Average APRs Higher Lower
Funds disbursement Up-front lump sum As needed
Repayment terms Repayment starts as soon as loan is disbursed Interest-only payments during draw period; repay principal and interest afterward

How to choose between a home equity loan and HELOC

Home equity loans and HELOCs can both be good options, but one is probably better for your needs.

As you research, get quotes for both HELOCs and home equity loans to see which one might offer a lower interest rate, fewer fees and better terms. Also consider these scenarios when a specific option might leave you better off.

A home equity loan could be better if:

  • You know the cost of your project and need to borrow a lump sum of money.
  • You prefer a fixed interest rate that will never change.
  • A fixed monthly payment you can count on fits into your lifestyle well.
  • You want to consolidate high-interest credit card debt at a lower interest rate and pay it off with a fixed repayment plan.

A HELOC could be better if:

  • You want the ability to borrow as little or as much as you want — when you want.
  • You have upcoming expenses such as college tuition and don’t want to borrow until you’re ready.
  • You don’t mind if your payment fluctuates.

Best ways to use a home equity loan or HELOC

There are few limits on how you can use your home equity loan or HELOC, but some of the best ways to use your loan include:

  • Paying down high-interest debt, including credit card debt.
  • Completing a major home remodeling project.
  • Paying for major home repairs.
  • Helping pay for education tuition and fees.
  • Covering emergency expenses such as medical bills.

Also keep in mind that you may be able to deduct home equity interest on your taxes if you use your home equity funds to buy, build or substantially improve your property. That makes these loan options considerably good deals if you have home improvement projects on the horizon.

How do you get a HELOC or home equity loan?

While eligibility requirements for home equity products may have tightened up as a result of the coronavirus pandemic, there are still options available for eligible borrowers. Here’s an overview of what you’ll need to get a HELOC or a home equity loan:

  • Considerable equity in your home: You’ll likely need to have at least 20 percent equity in your home, or an 80 percent loan-to-value ratio, meaning your mortgage balance and any existing home equity loans total no more than 80 percent of your home’s value.
  • Good credit: Although lender requirements vary, in general, you’ll want to have a credit score in the mid-600s to qualify and a score above 700 to get the best interest rates and terms. Some lenders also require a higher credit score for higher loan amounts.
  • A reasonable amount of other debt: Many home equity lenders require a debt-to-income ratio of 43 percent or below. This means your monthly debt payments make up no more than 43 percent of your gross monthly income.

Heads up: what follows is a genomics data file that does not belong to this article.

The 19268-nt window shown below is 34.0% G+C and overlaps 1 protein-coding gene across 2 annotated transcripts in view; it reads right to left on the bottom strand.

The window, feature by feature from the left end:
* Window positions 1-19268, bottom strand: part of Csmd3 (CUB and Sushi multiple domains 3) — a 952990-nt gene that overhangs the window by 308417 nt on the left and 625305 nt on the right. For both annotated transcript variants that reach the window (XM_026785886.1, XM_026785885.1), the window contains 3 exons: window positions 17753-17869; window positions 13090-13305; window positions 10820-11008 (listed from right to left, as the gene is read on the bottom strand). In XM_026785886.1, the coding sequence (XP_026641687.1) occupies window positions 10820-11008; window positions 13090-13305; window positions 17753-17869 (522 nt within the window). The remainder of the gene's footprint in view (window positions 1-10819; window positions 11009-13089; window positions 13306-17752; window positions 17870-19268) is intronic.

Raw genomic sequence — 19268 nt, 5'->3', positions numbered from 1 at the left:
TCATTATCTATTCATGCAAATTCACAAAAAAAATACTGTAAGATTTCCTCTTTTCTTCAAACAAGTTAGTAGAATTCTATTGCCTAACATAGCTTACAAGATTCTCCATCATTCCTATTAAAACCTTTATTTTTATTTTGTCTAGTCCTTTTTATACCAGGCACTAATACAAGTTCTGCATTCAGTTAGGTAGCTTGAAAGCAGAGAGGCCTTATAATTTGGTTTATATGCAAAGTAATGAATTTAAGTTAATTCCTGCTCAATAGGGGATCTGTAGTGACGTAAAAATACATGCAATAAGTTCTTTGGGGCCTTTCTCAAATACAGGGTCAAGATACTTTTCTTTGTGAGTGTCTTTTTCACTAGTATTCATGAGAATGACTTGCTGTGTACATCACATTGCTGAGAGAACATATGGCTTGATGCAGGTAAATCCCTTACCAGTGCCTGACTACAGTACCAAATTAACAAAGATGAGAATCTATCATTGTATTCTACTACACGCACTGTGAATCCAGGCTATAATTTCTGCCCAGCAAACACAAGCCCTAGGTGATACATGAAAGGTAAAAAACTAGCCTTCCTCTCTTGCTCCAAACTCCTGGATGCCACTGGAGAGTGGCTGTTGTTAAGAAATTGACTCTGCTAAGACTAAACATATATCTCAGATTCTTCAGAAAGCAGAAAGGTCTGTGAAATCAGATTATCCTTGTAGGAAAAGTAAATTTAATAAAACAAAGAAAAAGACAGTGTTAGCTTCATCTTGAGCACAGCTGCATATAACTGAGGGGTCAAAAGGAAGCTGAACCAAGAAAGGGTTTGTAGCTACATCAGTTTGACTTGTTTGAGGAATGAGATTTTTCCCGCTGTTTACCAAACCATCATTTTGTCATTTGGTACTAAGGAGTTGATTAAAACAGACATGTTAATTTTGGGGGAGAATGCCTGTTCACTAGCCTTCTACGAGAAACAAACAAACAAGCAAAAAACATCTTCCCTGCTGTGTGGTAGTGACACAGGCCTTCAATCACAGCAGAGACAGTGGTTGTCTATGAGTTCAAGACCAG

• Sufficient income: You need to prove you have the funds to repay your loan, although most lenders don’t disclose their income thresholds.
  • Reliable payment history: A long history of on-time payments on other bills can help you qualify for a home equity loan or a HELOC. If you have late payments on your record, it’s likely that they damaged your credit score.

How to calculate your home equity

To find out how much home equity you have, subtract the amount you still owe on your mortgage from the value of your house. The difference is the amount of home equity you’ve accrued, and part of that amount can be used as collateral for a loan. You can also use a home equity calculator to find out more.

As an example, let’s say your home is worth $400,000 and you currently owe $285,000. In this case, you have $115,000 in home equity accrued, or just under 29 percent equity. This is generally enough to qualify for a home equity line of credit or home equity loan, as most require you to have at least 20 percent equity.

With that being said, the amount of money you can tap varies based on your lender and whether you’re considering a home equity loan or a line of credit. The maximum is typically around 85 percent of your home’s value, minus your mortgage balance, though some lenders will go as high as 90 percent. In the example above, 85 percent of your home’s value would be $340,000. Subtracting your mortgage balance would leave you with $55,000 available to tap through a loan.

The amount you should tap depends on what you want to use the money for; in general, try to tap the minimum amount you think you’ll need for your goals.

Can you have a HELOC and a home equity loan?

Theoretically, there is no limit to the number of home equity loans or lines of credit you can hold at one time. However, it will be harder to qualify with each new application, since you’ll have less and less equity to tap with each successive loan.

If, for instance, you have a home valued at $500,000 and you have two home equity loans totaling $425,000, you’ve already borrowed 85 percent of your home’s value — the cap for many home equity lenders.

Lenders may also charge higher interest rates on additional loans or lines of credit, especially if you’re asking for a second loan from the same lender. As with any loan product, it’s best to shop around with a few lenders before accepting a loan offer to make sure you’re getting the best rate possible.

Home equity loan vs. mortgage

Generally speaking, a mortgage is a first lien on your property, whereas a home equity loan or HELOC is a second lien on your home. This means that you use a mortgage to buy a property, and then use a home equity loan or HELOC later on to access the equity you’ve accrued on that property.

Mortgages also come with different borrowing requirements, which tend to be less stringent. For example, FHA mortgage loans let you borrow up to 96.5 percent of a home’s value when you purchase, and credit requirements are significantly looser.

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Written by
Ellen Chang
Contributing writer
Ellen Chang is a freelance journalist who is based in Houston. For Bankrate, Chang focuses her articles on mortgages, homebuying and real estate. Her byline has appeared in national business publications, including CBS News, Yahoo Finance and MSN Money.
Edited by
Rashawn Mitchner
Associate loans editor